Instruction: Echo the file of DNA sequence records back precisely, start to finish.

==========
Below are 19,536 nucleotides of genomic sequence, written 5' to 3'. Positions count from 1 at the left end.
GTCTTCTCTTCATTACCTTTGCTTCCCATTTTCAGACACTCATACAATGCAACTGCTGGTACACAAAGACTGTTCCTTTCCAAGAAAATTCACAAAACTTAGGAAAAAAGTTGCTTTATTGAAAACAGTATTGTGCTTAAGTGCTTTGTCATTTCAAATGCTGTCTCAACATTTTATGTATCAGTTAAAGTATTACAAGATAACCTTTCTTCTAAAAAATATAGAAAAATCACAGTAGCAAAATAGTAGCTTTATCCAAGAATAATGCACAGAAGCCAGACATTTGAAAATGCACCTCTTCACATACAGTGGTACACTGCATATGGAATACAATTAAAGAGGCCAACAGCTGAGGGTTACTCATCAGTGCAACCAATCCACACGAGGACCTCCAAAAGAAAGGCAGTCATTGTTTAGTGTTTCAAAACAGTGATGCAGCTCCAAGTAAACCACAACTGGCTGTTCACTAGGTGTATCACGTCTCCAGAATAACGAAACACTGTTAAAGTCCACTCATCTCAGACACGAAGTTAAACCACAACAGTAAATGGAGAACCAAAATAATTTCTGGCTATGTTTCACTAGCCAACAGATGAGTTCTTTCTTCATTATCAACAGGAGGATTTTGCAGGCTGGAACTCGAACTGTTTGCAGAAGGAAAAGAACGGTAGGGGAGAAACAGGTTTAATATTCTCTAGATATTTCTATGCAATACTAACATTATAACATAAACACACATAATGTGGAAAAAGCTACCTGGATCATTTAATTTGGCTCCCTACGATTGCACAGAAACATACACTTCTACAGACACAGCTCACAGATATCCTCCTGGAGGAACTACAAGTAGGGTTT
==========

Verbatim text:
Below are 19,536 nucleotides of genomic sequence, written 5' to 3'. Positions count from 1 at the left end.
GTCTTCTCTTCATTACCTTTGCTTCCCATTTTCAGACACTCATACAATGCAACTGCTGGTACACAAAGACTGTTCCTTTCCAAGAAAATTCACAAAACTTAGGAAAAAAGTTGCTTTATTGAAAACAGTATTGTGCTTAAGTGCTTTGTCATTTCAAATGCTGTCTCAACATTTTATGTATCAGTTAAAGTATTACAAGATAACCTTTCTTCTAAAAAATATAGAAAAATCACAGTAGCAAAATAGTAGCTTTATCCAAGAATAATGCACAGAAGCCAGACATTTGAAAATGCACCTCTTCACATACAGTGGTACACTGCATATGGAATACAATTAAAGAGGCCAACAGCTGAGGGTTACTCATCAGTGCAACCAATCCACACGAGGACCTCCAAAAGAAAGGCAGTCATTGTTTAGTGTTTCAAAACAGTGATGCAGCTCCAAGTAAACCACAACTGGCTGTTCACTAGGTGTATCACGTCTCCAGAATAACGAAACACTGTTAAAGTCCACTCATCTCAGACACGAAGTTAAACCACAACAGTAAATGGAGAACCAAAATAATTTCTGGCTATGTTTCACTAGCCAACAGATGAGTTCTTTCTTCATTATCAACAGGAGGATTTTGCAGGCTGGAACTCGAACTGTTTGCAGAAGGAAAAGAACGGTAGGGGAGAAACAGGTTTAATATTCTCTAGATATTTCTATGCAATACTAACATTATAACATAAACACACATAATGTGGAAAAAGCTACCTGGATCATTTAATTTGGCTCCCTACGATTGCACAGAAACATACACTTCTACAGACACAGCTCACAGATATCCTCCTGGAGGAACTACAAGTAGGGTTT